Folding iPhone or iPad hinted at again by Apple smart hinge patent

Apple has just been granted a patent for a clever new hinge that can be used with foldable display, and could be perfect for the folding iPhone/iPad hybrid that’s rumoured to be in development.

Spotted by Patently Apple, the patent doesn’t just relate to flexible displays, but could be used in other Apple products with hinges – some of the diagrams describe MacBook-like devices, while others are more like the Magic Keyboard used on the iPad Pro 12.9-inch (2021) and iPad Air (2020).

The patent is for a hinge that can control its resistance levels, using electrical technology built into the hinge. So, the hinge could potentially stiffen itself when the folding iPhone is in fully closed or open, say, so it’s much harder to accidentally shift it.

But when it detects the force of a hand trying to open or close it, it could then relax and become easy to shift. It could also help a laptop to stay open firmly at whatever angle you want it to be.

The two could even be combined – a future MacBook could be made from a flexible screen, and potentially be totally open as a large tablet, or you could partly fold it into a traditional laptop mode. This hinge could help it to stay steady in that case.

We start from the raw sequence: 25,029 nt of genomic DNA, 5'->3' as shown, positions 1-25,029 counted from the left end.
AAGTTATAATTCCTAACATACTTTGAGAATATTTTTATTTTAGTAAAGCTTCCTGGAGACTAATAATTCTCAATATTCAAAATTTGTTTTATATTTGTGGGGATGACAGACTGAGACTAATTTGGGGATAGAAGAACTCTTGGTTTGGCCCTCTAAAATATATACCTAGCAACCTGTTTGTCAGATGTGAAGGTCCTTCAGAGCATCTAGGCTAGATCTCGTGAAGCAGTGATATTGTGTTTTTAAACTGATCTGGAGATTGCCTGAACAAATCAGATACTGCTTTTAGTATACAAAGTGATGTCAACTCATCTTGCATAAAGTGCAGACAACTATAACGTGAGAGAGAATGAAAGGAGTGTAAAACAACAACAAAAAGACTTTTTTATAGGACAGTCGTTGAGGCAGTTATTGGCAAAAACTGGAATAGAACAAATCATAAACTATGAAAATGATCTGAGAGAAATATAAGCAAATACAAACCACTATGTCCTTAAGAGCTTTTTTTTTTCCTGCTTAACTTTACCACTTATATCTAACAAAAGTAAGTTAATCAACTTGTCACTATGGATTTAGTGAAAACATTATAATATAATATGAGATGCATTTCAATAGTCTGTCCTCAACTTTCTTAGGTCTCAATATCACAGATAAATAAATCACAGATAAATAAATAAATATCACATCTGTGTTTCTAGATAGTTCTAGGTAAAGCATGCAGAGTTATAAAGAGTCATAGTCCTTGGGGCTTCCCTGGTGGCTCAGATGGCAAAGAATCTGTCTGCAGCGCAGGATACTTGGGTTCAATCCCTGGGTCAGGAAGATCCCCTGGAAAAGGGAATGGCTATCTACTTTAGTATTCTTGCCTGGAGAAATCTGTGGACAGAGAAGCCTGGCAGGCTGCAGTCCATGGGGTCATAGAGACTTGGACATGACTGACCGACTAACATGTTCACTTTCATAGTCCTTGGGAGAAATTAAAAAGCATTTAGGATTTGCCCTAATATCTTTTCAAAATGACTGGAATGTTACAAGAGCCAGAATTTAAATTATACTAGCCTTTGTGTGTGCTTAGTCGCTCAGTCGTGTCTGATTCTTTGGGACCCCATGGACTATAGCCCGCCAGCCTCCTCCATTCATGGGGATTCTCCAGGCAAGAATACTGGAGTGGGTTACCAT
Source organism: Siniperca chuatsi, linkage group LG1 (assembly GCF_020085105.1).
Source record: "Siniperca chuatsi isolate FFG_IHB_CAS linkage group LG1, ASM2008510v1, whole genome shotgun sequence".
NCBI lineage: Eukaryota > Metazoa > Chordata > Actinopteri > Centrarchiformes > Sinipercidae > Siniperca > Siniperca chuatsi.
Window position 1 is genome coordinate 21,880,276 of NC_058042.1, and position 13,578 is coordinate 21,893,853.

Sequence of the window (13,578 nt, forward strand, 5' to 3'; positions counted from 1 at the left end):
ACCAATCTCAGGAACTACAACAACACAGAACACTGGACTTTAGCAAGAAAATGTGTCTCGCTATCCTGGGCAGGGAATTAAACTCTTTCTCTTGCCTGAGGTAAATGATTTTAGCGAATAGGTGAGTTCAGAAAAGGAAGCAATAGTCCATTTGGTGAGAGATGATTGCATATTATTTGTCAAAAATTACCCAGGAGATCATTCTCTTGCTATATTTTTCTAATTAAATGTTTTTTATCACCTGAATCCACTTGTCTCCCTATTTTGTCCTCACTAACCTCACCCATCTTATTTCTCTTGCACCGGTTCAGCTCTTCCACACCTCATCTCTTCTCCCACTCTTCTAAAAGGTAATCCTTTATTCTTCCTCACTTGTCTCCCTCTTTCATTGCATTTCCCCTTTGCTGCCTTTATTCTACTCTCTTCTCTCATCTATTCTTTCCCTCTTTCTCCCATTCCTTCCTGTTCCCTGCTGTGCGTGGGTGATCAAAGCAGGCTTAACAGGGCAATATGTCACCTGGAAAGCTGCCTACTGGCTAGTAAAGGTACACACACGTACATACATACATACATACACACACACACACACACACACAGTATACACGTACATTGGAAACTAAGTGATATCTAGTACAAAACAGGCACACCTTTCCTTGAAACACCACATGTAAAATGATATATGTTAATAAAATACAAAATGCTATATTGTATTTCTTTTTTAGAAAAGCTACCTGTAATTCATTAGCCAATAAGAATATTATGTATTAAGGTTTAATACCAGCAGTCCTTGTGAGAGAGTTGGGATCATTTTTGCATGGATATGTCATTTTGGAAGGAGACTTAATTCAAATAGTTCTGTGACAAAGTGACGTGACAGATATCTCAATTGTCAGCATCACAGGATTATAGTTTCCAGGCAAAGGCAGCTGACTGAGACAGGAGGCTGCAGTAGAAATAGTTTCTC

Apple hinge patent

Apple’s applications in the patent are really wide-ranging, and Patently Apple notes that it includes operation using all kinds of sensors – everything from sensors to detect rotational force (which would make total sense, since maybe that’s how it works out if you’re trying to open the hinge) to facial identification sensor (which could mean it tries to stay closed if you don’t pass the Face ID test!).

Or maybe Apple won’t do anything with this patent at all – many don’t do anything after all. But it’s another hint at how actively Apple has been working on solving some of the production issues around flexible screens. We don’t expect to see a folding iPhone alongside the iPhone 13, but it could be close. The Samsung Galaxy Fold 2 really is impressive, after all – perhaps an Apple folder could finally help the technology crack our list of the best phones.

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